Christchurch's Heritage Festival starts today and a display of the world's last remaining huia nest will be among the highlights.
The event which runs through till 8 November has 50 events throughout the city.
To mark the event Canterbury Museum has dug out 31 rare treasures that have not been on display in years to be part of the exhibition House of Treasures: Ngā Taonga Tuku Iho.
The boots Sir Edmund Hillary wore when he summitted Mount Everest and the dress Kate Sheppard wears on the $10 note will be displayed as well as the only remaining nest of the extinct native huia bird.
Museum Director Anthony Wright said the treasures are rarely seen.
"Some of these objects don't go on display very often, either because they're too delicate like the Kate Sheppard dress or because we just don't have the space."
One of the oldest human made objects in the collection, an Acheulean hand-axe likely crafted by an ancient human species up to 450,000 years ago, will also be displayed, Wright said.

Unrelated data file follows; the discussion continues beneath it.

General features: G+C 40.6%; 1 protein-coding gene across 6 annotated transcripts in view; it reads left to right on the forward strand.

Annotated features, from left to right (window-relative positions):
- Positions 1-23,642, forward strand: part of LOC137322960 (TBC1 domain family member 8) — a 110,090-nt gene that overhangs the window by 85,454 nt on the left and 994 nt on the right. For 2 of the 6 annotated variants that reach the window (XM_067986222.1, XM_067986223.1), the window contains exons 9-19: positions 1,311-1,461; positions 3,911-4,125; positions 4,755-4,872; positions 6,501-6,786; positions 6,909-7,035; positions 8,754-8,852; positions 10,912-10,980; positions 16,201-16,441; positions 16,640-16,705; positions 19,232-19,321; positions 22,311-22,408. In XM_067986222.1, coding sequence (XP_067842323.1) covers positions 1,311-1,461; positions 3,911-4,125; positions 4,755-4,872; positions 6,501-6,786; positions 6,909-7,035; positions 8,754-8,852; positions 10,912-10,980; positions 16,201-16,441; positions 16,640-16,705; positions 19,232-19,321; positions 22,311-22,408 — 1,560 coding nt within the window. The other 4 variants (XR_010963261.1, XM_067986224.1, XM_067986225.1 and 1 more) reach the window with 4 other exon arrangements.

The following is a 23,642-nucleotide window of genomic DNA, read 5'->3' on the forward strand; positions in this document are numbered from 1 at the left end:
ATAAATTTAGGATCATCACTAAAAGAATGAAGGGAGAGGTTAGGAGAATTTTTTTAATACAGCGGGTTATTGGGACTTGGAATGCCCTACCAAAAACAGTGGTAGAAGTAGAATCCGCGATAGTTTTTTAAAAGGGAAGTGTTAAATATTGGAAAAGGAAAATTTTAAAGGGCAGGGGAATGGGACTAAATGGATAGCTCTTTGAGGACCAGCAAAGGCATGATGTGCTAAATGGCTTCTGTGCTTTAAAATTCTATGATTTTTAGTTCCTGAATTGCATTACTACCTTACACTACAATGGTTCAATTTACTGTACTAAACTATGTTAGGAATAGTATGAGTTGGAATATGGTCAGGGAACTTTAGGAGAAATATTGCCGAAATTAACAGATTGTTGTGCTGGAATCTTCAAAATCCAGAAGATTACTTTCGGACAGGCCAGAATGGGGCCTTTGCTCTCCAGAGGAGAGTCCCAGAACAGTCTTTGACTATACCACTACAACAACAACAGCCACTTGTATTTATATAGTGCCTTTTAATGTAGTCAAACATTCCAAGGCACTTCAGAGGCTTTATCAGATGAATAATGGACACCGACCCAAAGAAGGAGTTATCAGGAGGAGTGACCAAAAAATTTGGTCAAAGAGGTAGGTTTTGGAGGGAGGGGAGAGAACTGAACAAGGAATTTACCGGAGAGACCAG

"The huia nest is one of my absolute favourites. It's the only known nest in the world, which makes for very poignant viewing."
Another exhibit on display for the Heritage Festival is Sifting The Ashes: The Great Fire of Lyttelton which looks into what happened in the suburb on 24 October 1870.
On that night a fire started in an empty house on Lyttelton's Oxford Street and quickly spread through nearby ships until both sides of London Street were burning.
Despite desperate measures by the local firefighters most of the township was caught up in the fire.
The exhibition has been put together by Lyttelton Library staff for the heritage festival.
Christchurch City Council head of libraries Carolyn Robertson said the community has a strong interest in local history.
"The fire was a momentous event and one that many Christchurch residents might not be aware of.
"The heritage festival is an opportunity to remember and inform people about the city's past. There are so many stories to explore and uncover and some great resources available through the library to use for research."
At the time it was the worst urban fire in New Zealand's history, she said.